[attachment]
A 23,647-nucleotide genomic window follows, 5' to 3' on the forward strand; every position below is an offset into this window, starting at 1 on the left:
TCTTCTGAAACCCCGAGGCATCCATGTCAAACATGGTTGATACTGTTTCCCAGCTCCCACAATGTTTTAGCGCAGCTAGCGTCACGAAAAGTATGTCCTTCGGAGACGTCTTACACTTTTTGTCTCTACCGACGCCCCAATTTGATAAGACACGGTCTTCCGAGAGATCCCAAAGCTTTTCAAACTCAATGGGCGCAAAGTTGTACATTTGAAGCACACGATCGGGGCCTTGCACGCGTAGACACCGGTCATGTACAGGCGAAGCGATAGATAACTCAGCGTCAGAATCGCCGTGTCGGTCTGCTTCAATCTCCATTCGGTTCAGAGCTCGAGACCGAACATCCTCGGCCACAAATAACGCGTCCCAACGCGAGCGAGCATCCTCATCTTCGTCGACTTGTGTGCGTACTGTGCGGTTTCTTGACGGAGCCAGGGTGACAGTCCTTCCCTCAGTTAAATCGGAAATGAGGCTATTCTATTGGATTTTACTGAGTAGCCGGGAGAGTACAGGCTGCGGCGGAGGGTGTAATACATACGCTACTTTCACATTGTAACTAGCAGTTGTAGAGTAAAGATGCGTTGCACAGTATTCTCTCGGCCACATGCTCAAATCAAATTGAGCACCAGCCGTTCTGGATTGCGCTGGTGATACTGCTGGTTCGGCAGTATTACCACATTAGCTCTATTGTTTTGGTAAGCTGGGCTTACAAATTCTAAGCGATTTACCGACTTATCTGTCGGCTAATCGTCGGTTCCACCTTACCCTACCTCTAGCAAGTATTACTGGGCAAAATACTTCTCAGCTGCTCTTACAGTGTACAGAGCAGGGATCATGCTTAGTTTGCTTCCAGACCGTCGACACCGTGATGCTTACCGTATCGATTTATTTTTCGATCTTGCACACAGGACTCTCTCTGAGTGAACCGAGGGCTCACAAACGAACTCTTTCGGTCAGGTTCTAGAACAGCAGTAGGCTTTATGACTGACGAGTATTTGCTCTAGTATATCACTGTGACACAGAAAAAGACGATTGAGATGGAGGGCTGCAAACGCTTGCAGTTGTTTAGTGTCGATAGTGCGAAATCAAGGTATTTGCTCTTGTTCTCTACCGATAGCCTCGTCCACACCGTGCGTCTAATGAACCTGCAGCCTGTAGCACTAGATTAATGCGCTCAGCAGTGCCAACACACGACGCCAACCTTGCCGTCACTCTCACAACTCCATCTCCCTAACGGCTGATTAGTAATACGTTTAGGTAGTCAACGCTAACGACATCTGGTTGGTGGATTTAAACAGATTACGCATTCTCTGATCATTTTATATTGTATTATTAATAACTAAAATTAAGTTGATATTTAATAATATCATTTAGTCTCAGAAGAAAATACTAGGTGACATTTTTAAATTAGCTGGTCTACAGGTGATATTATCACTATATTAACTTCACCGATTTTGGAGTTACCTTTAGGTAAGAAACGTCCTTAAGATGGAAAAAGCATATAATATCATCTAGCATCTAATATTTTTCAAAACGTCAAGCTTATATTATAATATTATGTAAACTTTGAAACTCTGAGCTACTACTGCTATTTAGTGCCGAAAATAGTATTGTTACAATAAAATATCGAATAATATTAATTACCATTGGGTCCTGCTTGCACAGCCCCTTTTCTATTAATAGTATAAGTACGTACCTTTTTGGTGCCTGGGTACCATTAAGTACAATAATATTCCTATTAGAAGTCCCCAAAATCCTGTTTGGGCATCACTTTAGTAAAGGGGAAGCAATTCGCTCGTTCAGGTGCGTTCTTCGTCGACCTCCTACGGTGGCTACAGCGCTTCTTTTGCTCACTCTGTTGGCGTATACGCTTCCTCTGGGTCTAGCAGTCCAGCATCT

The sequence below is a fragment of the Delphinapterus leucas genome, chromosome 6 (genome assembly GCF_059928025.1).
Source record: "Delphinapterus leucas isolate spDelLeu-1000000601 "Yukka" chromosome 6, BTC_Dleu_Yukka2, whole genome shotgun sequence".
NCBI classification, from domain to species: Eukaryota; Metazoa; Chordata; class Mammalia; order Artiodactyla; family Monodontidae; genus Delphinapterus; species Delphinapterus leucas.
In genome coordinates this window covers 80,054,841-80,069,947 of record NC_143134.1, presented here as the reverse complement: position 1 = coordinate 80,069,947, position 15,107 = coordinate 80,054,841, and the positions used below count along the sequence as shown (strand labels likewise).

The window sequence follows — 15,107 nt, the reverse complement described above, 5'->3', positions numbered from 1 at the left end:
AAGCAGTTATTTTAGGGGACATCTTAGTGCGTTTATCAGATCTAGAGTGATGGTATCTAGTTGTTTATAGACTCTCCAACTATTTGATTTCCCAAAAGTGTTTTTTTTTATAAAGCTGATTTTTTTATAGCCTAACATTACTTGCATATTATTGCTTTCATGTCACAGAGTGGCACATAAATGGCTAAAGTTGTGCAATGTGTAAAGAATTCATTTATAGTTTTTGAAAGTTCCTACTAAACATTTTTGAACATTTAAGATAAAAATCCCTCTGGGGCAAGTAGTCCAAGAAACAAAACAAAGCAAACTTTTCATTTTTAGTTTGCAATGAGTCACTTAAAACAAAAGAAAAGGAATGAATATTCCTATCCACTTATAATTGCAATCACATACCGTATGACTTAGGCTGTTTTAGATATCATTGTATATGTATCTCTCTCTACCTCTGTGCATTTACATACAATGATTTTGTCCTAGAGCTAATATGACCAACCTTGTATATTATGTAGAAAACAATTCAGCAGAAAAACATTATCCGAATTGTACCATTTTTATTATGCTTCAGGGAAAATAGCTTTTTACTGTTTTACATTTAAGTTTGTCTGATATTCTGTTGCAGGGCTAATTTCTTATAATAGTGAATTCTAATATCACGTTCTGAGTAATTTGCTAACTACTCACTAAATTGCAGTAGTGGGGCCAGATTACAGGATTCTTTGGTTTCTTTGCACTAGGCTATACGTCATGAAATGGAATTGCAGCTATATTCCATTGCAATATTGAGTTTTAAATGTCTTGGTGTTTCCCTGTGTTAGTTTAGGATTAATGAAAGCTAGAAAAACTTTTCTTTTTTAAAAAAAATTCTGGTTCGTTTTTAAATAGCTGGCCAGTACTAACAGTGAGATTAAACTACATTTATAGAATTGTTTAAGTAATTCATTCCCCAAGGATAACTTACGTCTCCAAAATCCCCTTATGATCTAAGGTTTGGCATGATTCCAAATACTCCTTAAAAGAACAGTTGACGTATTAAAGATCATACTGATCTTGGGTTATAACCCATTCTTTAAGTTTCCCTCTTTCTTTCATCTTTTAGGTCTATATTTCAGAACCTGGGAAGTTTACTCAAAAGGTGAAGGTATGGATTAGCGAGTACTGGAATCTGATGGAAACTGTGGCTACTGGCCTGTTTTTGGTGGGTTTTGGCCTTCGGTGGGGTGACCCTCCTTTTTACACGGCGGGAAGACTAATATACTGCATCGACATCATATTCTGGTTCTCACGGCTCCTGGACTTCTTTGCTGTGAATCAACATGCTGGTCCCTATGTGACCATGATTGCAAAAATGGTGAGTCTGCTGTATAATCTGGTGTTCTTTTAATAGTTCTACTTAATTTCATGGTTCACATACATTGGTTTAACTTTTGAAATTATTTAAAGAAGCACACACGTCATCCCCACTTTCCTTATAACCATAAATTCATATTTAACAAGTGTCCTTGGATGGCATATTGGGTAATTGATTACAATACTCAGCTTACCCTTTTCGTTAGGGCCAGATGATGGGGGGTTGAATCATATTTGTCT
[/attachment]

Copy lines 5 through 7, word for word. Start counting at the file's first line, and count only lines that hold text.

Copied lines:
NCBI classification, from domain to species: Eukaryota; Metazoa; Chordata; class Mammalia; order Artiodactyla; family Monodontidae; genus Delphinapterus; species Delphinapterus leucas.
In genome coordinates this window covers 80,054,841-80,069,947 of record NC_143134.1, presented here as the reverse complement: position 1 = coordinate 80,069,947, position 15,107 = coordinate 80,054,841, and the positions used below count along the sequence as shown (strand labels likewise).

The window sequence follows — 15,107 nt, the reverse complement described above, 5'->3', positions numbered from 1 at the left end: